Toxic Effects of Nanomaterials

Indexed in: Scopus, EBSCO.

Toxic Effects of Nanomaterials provides an authoritative work of international experts in the field of nanotoxicology spanning 8 chapters. A key feature of the e-book is a broad coverage of ...
[view complete introduction]

US $
15

*(Excluding Mailing and Handling)



Cell Life Cycle Effects of Bare and Coated Superparamagnetic Iron Oxide Nanoparticles

Pp. 53-65 (13)

Morteza Mahmoudi, Sophie Laurent and W. Shane Journeay

Abstract

Due to the hopeful potential of nanoparticles in medicine, they have attracted much attention for various applications such as targeted drug/gene delivery, separation or imaging. Interaction of NPs with the biological environment can lead to a wide range of cellular responses. In order to have safe NPs for biomedical applications, the current biocompatibility researches are particularly focused on the severe toxic mechanisms which cause cells death. These mechanisms are apoptosis, autophagy and necrosis, which can also be intricately linked with the cell-life cycle, as there are various check-points and controls in a cell’s life cycle to ensure appropriate division processes. Mechanisms by which toxicants induce cell death by necrosis and apoptosis have been the focus of many biomedical disciplines because it helps us understand toxicity but also provides opportunities for drugs to impact on dysregulation of the cell cycle in diseases such as cancer. Among various types of NPs, the superparamagnetic iron oxide nanoparticles (SPION) are recognized as powerful biocompatible materials for multi-task nanomedicine applications such as drug delivery, magnetic resonance imaging, cell/protein separation, hyperthermia and transfection. This chapter presents overview of the effect of SPION on the cell life cycle.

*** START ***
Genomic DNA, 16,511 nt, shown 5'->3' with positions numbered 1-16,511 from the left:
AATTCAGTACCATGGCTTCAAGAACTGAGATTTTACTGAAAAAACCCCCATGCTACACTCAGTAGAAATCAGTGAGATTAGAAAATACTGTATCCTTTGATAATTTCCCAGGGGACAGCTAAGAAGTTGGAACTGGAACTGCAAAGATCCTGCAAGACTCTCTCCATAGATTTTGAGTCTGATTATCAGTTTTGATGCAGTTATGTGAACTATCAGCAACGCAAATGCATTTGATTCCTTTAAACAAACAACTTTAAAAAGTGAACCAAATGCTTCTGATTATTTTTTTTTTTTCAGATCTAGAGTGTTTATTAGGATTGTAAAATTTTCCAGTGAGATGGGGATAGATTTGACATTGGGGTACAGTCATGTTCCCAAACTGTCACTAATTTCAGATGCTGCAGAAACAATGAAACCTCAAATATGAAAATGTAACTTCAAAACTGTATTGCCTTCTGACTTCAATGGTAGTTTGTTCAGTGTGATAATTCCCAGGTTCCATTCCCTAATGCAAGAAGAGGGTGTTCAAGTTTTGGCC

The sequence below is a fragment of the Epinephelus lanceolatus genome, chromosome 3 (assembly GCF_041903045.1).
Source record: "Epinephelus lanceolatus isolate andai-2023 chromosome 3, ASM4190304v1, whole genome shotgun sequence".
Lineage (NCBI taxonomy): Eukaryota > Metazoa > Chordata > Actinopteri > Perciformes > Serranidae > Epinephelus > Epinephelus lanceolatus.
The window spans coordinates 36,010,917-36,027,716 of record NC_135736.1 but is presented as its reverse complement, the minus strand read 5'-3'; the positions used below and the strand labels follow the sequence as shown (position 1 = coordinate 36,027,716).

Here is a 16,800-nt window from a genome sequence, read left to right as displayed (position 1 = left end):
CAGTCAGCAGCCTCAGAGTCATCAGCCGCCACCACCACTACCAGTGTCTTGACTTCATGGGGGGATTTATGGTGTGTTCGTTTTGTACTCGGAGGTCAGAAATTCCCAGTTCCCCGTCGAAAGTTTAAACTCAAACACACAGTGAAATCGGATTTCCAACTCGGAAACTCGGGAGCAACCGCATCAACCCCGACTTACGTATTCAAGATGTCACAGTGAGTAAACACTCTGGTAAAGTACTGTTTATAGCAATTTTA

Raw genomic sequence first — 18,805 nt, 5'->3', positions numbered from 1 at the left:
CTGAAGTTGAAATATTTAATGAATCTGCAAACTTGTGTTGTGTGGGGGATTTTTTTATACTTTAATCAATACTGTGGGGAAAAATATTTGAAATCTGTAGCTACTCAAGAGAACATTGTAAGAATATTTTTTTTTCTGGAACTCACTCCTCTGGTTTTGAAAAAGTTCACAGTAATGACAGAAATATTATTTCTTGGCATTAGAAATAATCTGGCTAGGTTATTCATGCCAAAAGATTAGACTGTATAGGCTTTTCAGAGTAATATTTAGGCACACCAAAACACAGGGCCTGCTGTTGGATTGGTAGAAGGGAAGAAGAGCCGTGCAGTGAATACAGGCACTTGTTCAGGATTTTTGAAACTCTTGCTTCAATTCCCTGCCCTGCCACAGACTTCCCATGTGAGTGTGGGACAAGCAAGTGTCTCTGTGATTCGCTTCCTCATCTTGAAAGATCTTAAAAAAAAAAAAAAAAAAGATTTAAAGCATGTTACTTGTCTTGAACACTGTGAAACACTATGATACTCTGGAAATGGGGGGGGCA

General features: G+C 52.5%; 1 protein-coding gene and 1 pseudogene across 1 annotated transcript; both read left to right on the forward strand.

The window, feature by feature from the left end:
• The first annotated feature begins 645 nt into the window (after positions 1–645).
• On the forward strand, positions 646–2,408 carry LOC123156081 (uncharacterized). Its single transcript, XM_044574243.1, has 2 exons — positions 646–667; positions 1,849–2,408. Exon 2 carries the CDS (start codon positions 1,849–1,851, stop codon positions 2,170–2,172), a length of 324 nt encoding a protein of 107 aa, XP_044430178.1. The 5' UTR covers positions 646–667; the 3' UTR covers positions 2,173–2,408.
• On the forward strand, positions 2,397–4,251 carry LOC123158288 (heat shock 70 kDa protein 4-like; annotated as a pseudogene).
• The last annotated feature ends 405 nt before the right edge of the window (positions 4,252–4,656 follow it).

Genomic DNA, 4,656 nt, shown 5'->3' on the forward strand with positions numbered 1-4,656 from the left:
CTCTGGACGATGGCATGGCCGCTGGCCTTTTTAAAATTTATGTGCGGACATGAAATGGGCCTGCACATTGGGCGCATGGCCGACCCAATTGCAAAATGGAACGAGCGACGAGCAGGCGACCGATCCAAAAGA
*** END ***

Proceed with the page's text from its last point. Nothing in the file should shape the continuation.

Keywords:

Superparamagnetic iron oxide nanoparticles, Cell cycle, TUNEL assay, Protein absorption, Polyethylene glycol fumarate, Polyvinyl alcohol, Propidium iodide, Phosphate buffer saline, Fetal bovine serum, MTT assay, Derivative study.

Affiliation:

National Cell Bank, Pasteur Institute of Iran, 69 Pasteur Ave. Kargar Ave., Tehran, Iran